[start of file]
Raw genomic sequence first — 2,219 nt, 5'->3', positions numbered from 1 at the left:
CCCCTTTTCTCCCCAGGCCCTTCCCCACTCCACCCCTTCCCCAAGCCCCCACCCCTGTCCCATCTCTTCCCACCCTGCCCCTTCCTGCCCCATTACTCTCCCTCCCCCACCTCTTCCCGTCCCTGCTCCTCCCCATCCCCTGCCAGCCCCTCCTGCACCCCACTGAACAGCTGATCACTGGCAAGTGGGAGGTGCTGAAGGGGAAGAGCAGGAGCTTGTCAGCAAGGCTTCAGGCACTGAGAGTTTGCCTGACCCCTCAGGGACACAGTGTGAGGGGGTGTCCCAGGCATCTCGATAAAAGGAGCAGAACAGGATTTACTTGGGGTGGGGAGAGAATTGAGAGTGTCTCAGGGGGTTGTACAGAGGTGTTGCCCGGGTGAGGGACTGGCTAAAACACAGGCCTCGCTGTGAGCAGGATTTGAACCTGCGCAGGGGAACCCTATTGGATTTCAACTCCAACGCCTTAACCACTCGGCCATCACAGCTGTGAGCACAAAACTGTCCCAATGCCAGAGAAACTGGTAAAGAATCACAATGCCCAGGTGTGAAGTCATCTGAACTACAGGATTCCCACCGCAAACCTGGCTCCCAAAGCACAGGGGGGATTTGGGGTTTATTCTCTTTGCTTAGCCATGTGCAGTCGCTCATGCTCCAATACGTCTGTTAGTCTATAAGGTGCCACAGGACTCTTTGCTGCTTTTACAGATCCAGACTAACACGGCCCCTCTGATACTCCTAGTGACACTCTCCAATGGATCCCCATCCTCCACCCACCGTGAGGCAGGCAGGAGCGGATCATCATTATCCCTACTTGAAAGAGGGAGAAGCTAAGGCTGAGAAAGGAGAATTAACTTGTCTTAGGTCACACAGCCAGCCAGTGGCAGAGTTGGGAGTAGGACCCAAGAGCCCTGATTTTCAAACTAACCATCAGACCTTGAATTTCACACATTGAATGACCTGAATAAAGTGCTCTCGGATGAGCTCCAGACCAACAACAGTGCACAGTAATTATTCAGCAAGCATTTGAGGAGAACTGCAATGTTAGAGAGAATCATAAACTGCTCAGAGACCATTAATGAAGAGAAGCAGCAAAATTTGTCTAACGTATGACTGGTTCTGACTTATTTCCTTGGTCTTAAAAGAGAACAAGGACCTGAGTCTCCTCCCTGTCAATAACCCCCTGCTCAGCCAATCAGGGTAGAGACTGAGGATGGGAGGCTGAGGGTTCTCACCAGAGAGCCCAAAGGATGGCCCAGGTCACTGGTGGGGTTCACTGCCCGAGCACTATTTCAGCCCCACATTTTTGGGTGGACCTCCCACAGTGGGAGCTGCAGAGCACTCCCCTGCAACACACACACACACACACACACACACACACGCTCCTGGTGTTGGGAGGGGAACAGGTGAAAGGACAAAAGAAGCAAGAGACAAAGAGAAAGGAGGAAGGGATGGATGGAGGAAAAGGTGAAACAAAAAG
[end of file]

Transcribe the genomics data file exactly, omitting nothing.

Raw genomic sequence first — 2,219 nt, 5'->3', positions numbered from 1 at the left:
CCCCTTTTCTCCCCAGGCCCTTCCCCACTCCACCCCTTCCCCAAGCCCCCACCCCTGTCCCATCTCTTCCCACCCTGCCCCTTCCTGCCCCATTACTCTCCCTCCCCCACCTCTTCCCGTCCCTGCTCCTCCCCATCCCCTGCCAGCCCCTCCTGCACCCCACTGAACAGCTGATCACTGGCAAGTGGGAGGTGCTGAAGGGGAAGAGCAGGAGCTTGTCAGCAAGGCTTCAGGCACTGAGAGTTTGCCTGACCCCTCAGGGACACAGTGTGAGGGGGTGTCCCAGGCATCTCGATAAAAGGAGCAGAACAGGATTTACTTGGGGTGGGGAGAGAATTGAGAGTGTCTCAGGGGGTTGTACAGAGGTGTTGCCCGGGTGAGGGACTGGCTAAAACACAGGCCTCGCTGTGAGCAGGATTTGAACCTGCGCAGGGGAACCCTATTGGATTTCAACTCCAACGCCTTAACCACTCGGCCATCACAGCTGTGAGCACAAAACTGTCCCAATGCCAGAGAAACTGGTAAAGAATCACAATGCCCAGGTGTGAAGTCATCTGAACTACAGGATTCCCACCGCAAACCTGGCTCCCAAAGCACAGGGGGGATTTGGGGTTTATTCTCTTTGCTTAGCCATGTGCAGTCGCTCATGCTCCAATACGTCTGTTAGTCTATAAGGTGCCACAGGACTCTTTGCTGCTTTTACAGATCCAGACTAACACGGCCCCTCTGATACTCCTAGTGACACTCTCCAATGGATCCCCATCCTCCACCCACCGTGAGGCAGGCAGGAGCGGATCATCATTATCCCTACTTGAAAGAGGGAGAAGCTAAGGCTGAGAAAGGAGAATTAACTTGTCTTAGGTCACACAGCCAGCCAGTGGCAGAGTTGGGAGTAGGACCCAAGAGCCCTGATTTTCAAACTAACCATCAGACCTTGAATTTCACACATTGAATGACCTGAATAAAGTGCTCTCGGATGAGCTCCAGACCAACAACAGTGCACAGTAATTATTCAGCAAGCATTTGAGGAGAACTGCAATGTTAGAGAGAATCATAAACTGCTCAGAGACCATTAATGAAGAGAAGCAGCAAAATTTGTCTAACGTATGACTGGTTCTGACTTATTTCCTTGGTCTTAAAAGAGAACAAGGACCTGAGTCTCCTCCCTGTCAATAACCCCCTGCTCAGCCAATCAGGGTAGAGACTGAGGATGGGAGGCTGAGGGTTCTCACCAGAGAGCCCAAAGGATGGCCCAGGTCACTGGTGGGGTTCACTGCCCGAGCACTATTTCAGCCCCACATTTTTGGGTGGACCTCCCACAGTGGGAGCTGCAGAGCACTCCCCTGCAACACACACACACACACACACACACACACACGCTCCTGGTGTTGGGAGGGGAACAGGTGAAAGGACAAAAGAAGCAAGAGACAAAGAGAAAGGAGGAAGGGATGGATGGAGGAAAAGGTGAAACAAAAAG